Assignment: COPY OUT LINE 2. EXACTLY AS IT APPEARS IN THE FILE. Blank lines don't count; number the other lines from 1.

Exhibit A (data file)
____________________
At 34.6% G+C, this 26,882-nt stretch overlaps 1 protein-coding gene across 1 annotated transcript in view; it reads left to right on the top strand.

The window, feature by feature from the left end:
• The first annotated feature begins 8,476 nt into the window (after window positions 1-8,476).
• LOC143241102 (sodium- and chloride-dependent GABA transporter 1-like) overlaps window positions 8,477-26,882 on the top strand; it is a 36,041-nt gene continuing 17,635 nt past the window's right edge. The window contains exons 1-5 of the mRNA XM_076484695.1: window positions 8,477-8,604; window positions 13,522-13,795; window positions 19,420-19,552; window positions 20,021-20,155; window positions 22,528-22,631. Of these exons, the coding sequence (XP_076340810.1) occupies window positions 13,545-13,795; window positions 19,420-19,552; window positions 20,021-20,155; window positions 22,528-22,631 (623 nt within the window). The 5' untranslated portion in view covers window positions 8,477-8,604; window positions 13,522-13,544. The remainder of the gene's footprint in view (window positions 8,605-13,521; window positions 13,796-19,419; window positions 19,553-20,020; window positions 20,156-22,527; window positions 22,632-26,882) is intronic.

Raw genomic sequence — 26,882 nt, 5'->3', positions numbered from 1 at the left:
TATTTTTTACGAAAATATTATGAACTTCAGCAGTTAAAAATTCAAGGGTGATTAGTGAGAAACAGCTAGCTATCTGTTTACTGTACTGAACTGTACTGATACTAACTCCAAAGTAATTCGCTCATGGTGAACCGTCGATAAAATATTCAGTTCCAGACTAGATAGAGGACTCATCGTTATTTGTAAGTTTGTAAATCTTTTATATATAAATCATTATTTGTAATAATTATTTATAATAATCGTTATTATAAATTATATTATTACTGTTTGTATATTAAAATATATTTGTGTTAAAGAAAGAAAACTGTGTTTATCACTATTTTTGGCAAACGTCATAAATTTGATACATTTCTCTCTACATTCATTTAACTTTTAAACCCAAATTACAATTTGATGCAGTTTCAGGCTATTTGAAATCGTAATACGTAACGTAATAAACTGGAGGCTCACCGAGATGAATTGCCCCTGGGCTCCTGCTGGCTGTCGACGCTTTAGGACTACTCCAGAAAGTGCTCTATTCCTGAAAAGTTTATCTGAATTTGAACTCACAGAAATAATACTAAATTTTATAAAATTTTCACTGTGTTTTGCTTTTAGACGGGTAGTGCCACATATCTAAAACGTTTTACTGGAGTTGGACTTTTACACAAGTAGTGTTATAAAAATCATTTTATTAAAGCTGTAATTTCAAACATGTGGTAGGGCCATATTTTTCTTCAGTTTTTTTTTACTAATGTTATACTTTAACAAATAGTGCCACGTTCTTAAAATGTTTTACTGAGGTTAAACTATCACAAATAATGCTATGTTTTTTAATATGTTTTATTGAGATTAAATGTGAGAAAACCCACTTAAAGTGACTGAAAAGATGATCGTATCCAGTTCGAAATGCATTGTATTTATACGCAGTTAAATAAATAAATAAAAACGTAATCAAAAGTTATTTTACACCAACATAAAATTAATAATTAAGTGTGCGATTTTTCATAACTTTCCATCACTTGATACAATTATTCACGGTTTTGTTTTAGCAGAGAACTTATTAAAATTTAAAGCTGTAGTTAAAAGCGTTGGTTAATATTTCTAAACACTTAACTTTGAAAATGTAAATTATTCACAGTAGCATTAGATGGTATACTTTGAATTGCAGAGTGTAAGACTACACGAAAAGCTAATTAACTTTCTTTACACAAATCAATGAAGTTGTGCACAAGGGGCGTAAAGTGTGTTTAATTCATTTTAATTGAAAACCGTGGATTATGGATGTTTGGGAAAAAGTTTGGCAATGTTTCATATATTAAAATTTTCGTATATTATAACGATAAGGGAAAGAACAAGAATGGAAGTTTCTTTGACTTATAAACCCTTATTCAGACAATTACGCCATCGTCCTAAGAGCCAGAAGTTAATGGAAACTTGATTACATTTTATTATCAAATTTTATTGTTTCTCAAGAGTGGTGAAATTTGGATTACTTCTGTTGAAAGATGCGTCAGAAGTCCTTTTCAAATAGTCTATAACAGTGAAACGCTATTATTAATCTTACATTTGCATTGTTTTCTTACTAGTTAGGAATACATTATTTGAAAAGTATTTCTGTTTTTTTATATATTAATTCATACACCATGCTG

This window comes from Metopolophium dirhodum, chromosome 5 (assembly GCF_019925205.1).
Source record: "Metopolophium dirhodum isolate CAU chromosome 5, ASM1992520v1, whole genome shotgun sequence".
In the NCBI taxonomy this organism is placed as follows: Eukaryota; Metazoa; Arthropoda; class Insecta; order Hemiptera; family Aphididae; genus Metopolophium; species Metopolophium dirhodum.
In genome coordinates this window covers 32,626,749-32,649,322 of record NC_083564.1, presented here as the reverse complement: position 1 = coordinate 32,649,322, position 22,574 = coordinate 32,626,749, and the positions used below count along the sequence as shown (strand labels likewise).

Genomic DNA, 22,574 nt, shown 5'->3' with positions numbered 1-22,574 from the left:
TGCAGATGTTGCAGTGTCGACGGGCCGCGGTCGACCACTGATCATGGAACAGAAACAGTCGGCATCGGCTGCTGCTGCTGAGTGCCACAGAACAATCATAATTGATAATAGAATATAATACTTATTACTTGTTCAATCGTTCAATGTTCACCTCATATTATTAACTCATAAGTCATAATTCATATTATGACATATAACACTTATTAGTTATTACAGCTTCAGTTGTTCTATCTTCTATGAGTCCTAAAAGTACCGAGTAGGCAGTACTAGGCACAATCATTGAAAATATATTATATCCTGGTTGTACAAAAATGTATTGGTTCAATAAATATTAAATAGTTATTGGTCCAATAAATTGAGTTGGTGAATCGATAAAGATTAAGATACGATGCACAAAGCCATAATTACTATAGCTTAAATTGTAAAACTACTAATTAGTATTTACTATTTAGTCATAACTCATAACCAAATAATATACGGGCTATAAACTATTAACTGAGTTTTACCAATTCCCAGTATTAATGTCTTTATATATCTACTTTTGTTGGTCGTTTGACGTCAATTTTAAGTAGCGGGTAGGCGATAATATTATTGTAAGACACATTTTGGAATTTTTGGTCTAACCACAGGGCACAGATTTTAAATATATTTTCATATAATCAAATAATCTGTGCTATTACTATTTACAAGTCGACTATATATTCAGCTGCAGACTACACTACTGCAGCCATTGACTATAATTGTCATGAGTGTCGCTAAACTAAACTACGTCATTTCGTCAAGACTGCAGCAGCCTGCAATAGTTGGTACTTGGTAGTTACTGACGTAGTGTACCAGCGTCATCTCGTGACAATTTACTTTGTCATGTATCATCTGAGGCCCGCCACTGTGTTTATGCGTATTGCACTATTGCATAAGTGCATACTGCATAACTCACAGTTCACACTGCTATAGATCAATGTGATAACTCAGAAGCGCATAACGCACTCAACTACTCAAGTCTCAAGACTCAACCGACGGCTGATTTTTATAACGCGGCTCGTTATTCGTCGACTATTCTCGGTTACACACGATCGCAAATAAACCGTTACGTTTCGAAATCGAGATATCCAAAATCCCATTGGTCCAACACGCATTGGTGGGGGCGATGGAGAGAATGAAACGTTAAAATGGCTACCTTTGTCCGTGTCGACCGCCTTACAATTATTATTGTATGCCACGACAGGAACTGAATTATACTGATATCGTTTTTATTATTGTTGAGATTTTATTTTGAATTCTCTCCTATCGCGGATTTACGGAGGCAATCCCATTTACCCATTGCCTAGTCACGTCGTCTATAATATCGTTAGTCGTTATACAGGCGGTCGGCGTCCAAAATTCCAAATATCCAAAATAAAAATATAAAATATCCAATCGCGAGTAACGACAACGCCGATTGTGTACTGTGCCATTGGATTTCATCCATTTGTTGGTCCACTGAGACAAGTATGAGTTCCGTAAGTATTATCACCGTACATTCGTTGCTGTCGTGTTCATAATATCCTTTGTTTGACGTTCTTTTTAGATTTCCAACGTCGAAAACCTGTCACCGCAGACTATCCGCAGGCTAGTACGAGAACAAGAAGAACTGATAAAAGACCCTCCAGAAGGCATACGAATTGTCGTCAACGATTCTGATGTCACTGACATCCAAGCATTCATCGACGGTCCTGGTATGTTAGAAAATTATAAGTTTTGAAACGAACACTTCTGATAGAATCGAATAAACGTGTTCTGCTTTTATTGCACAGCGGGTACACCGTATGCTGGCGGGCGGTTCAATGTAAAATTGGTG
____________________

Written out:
The window, feature by feature from the left end: